She explained that the CFIDS Association of America (CAA) had requested guidelines from the SSA for adjudicating CFS cases when it was learned that an Administrative Law Judge (ALJ) had written a memorandum to the chief ALJ basically stating that the CFS cases could never win because there was no objective medical basis for the diagnosis.

At the time, the SSA Commissioner, Susan Daniels, wrote a response basically saying just because the science has not caught up with the illness does not mean these people are not disabled and that the SSA needs to look at these cases slightly differently. SSR 99-2p is the guideline the SSA created for evaluating CFS cases. Every disability case is reviewed according to a 5-step process regardless of illness type. Ms. Comerford has written many articles on this process. To learn more, go to her website at www. where her articles are posted.

The five things evaluated for every claimant under the Sequential Evaluation Process require:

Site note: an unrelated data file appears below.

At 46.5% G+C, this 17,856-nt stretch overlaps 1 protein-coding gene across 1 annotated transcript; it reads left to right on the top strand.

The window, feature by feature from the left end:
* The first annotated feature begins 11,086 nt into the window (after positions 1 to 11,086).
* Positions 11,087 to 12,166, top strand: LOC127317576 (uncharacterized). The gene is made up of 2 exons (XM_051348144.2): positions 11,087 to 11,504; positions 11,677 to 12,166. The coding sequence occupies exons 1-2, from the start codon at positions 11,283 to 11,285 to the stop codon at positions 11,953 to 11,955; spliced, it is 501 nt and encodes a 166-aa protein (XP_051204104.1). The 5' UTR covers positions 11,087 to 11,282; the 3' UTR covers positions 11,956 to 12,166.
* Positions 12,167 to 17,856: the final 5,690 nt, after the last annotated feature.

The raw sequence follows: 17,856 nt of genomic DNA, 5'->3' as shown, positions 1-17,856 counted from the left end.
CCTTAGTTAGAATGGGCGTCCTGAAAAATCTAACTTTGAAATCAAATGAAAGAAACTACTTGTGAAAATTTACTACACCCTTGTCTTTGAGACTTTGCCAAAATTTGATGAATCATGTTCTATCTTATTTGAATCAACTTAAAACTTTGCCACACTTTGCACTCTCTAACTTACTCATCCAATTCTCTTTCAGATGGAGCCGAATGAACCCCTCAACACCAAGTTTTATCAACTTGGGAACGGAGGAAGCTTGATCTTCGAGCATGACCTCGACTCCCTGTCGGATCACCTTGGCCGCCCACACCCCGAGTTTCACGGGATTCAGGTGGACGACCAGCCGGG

1. That you not be engaged in substantial gainful activity;
  2. That the medical impairment be documented with medical signs and lab findings;
  3. That it be determined if an applicant’s illness meets or equals an “Impairment Listing”; Ms Comerford explained that this listing has 14 bodily systems and CFS is not among any of them, causing CFS cases to be evaluated in subsequent steps;
  4. That you cannot perform your past work;
  5. That the SSA has to prove there are no jobs that the claimant can do at any level, in light of his or her age, education, work experience and the limitations imposed by CFS.

Ms. Comerford explained why the SSA looks at the above list and what they are looking at with regards to CFS patients. Under SSR 99-2p, the SSA is looking at: